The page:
Athletes like Kathleen Baker, who has overcome Crohn’s disease, amaze me. I cried along with Simone Manuel as she made history as the first African-American woman to win an individual medal in Olympic swimming. I root for Aly Raisman, not just because she is so skilled on the beam, but because she is the embodiment of sportsmanship, always cheering on her teammates. Not to mention, I could spend everyday of the rest of my life watching her parents watching her perform.
I demand the same from the male athletes. I thought Michael Phelps’s angry pre-swim face was funny, but I prefer Michael hugging his family in the stands. I fell in love with Ryan Held when he cried on the medal platform and I was rooting for Conor Dwyer because his family just seemed so sweet and supportive. You see, whether male or female, I want to connect with the athletes I am cheering for. I demand they are all-around good people. I want my children to see that, regardless of gender, talent or accomplishment, what matters most is what kind of people we are and how we treat those around us.
Like a Mother
The role models aren’t just limited to my children. There has been criticism of how competitor moms are being portrayed by the media, but I can’t help but feel more in awe of these women because they are mothers. One article wrote about the coverage of Olympic medalist Dana Vollmer, arguing that the constant mention of her new motherhood “implies that women who have children are then incapable of all the things they did before giving birth.” Maybe because we kind of are…to an extent.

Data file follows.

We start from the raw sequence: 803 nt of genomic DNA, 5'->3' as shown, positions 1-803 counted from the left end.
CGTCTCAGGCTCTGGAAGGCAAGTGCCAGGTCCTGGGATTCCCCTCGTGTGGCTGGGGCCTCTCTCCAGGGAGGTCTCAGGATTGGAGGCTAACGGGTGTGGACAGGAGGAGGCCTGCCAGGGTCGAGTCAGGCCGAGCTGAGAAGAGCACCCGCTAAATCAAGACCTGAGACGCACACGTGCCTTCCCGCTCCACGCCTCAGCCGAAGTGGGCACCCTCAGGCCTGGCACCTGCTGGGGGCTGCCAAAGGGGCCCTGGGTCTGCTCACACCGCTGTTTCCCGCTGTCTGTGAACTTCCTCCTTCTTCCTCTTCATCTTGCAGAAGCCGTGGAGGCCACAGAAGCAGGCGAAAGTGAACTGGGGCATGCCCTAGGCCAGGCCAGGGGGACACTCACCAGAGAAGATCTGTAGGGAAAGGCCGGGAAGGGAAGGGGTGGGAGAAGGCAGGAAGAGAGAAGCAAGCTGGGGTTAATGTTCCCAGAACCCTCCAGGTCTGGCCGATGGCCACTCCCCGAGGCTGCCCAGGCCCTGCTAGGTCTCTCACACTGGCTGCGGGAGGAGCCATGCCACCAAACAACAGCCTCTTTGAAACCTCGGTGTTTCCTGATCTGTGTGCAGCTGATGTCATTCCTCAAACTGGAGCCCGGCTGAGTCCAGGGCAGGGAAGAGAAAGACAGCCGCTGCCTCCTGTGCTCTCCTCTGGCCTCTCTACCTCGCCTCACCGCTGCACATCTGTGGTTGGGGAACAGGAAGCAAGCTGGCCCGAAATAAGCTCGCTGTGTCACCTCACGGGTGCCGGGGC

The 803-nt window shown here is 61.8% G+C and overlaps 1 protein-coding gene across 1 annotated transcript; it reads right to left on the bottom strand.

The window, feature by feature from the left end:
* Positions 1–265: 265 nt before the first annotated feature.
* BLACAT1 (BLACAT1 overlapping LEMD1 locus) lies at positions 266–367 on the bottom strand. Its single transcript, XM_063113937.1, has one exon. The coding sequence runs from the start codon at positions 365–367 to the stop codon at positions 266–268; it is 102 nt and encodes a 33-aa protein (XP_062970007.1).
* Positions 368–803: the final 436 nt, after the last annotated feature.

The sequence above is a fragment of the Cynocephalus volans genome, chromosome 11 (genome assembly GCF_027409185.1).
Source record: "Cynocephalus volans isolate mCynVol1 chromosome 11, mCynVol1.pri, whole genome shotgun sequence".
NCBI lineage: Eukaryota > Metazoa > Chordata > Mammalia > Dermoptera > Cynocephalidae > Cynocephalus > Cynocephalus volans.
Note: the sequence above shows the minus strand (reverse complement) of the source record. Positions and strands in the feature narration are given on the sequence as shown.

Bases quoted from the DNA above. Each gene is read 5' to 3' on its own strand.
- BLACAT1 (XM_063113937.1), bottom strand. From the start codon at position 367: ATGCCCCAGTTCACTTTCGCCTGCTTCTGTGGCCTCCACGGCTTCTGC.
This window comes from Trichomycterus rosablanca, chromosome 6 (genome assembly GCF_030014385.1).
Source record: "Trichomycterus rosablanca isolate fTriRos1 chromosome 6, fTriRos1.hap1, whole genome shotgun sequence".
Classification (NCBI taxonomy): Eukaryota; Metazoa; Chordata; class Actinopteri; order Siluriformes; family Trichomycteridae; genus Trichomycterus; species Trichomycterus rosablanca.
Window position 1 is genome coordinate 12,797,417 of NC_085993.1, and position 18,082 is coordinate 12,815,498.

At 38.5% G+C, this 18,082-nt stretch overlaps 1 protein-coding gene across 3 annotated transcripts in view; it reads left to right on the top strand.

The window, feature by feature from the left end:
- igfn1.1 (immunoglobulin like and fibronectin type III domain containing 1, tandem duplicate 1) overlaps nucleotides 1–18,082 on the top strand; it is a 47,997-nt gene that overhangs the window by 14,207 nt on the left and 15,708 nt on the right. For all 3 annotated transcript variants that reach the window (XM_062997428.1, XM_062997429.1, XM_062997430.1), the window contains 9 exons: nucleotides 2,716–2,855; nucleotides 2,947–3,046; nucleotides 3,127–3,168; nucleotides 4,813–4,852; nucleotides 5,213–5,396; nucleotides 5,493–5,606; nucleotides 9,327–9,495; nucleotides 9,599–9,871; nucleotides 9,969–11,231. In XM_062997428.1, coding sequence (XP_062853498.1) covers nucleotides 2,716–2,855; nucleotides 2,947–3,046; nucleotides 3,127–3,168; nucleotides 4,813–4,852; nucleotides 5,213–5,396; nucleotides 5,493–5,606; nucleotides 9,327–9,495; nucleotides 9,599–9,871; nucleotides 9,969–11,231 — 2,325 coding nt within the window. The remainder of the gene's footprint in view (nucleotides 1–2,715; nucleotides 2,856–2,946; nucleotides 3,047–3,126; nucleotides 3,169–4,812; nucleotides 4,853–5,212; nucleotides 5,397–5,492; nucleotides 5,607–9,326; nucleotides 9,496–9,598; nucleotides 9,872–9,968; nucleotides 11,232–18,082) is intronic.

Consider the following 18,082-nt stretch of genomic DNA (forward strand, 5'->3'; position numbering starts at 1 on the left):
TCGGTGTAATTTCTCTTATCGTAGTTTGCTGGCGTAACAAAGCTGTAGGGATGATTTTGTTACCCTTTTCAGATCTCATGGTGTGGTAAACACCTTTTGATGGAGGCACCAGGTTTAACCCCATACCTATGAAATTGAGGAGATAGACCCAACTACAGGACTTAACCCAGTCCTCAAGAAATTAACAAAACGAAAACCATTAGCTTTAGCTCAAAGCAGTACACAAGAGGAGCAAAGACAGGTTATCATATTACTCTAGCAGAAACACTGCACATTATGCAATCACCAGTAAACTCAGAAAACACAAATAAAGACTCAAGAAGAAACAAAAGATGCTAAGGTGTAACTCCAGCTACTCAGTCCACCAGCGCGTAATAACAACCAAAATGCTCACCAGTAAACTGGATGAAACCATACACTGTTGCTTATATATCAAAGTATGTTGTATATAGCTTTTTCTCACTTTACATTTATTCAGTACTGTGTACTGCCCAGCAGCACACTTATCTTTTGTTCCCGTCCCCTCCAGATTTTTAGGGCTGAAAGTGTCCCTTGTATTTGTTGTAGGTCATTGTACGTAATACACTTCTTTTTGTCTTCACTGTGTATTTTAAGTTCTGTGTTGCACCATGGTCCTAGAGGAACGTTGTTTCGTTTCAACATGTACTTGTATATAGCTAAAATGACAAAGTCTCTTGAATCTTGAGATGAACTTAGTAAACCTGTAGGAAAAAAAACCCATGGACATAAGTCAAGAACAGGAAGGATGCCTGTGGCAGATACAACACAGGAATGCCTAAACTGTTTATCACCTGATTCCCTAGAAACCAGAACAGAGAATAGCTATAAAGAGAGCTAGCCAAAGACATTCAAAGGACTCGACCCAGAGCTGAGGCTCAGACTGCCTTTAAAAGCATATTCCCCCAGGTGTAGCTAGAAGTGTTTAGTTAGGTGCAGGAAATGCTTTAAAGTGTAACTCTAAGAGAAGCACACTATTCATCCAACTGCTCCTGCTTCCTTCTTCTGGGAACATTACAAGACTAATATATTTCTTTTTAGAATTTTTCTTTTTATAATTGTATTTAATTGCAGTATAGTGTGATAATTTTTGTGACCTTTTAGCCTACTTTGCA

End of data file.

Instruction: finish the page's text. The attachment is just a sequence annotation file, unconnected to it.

After my first baby I was basically incapable of bathing on the regular let alone training for the Olympic Games. The fact that this woman was able to keep her body in peak physical shape throughout 9 months of pregnancy, recover from childbirth, postpartum everything, and train hard enough to participate and excel in the Olympic Games sure as hell seems newsworthy to me. No one questioned Michael Phelps’s ability to perform when he had a three-month old because Michael Phelps didn’t carry or deliver his son. (I’m actually super impressed that his wife was able to travel to Brazil with her three-month old, as I’m fairly certain I was still up all night crying with my first baby at that point.)
Bringing up Vollmer’s baby is not sexist, it goes to show the world that she is a freaking superwoman. I could hardly write a coherent sentence or walk a mile after I had a baby, and this woman has the passion, drive, and dedication to be an Olympian? If that doesn’t make you want to start belting out, “I Am Woman, Hear Me Roar” I don’t know what will.
The Olympics are a time for nations to unite in the spirit of competition and friendship, a time for us to celebrate the human spirit and watch in awe as athletes perform seemingly impossible tasks. In the midst of it all, our commentators are faced with the not-quite as difficult task of instantly finding the right words to say, during some of television’s most dramatic moments. Plus, maybe they’re just trying to give superficial, reality-loving moms like me and my mother exactly what they want. So, let’s just cut them a little slack.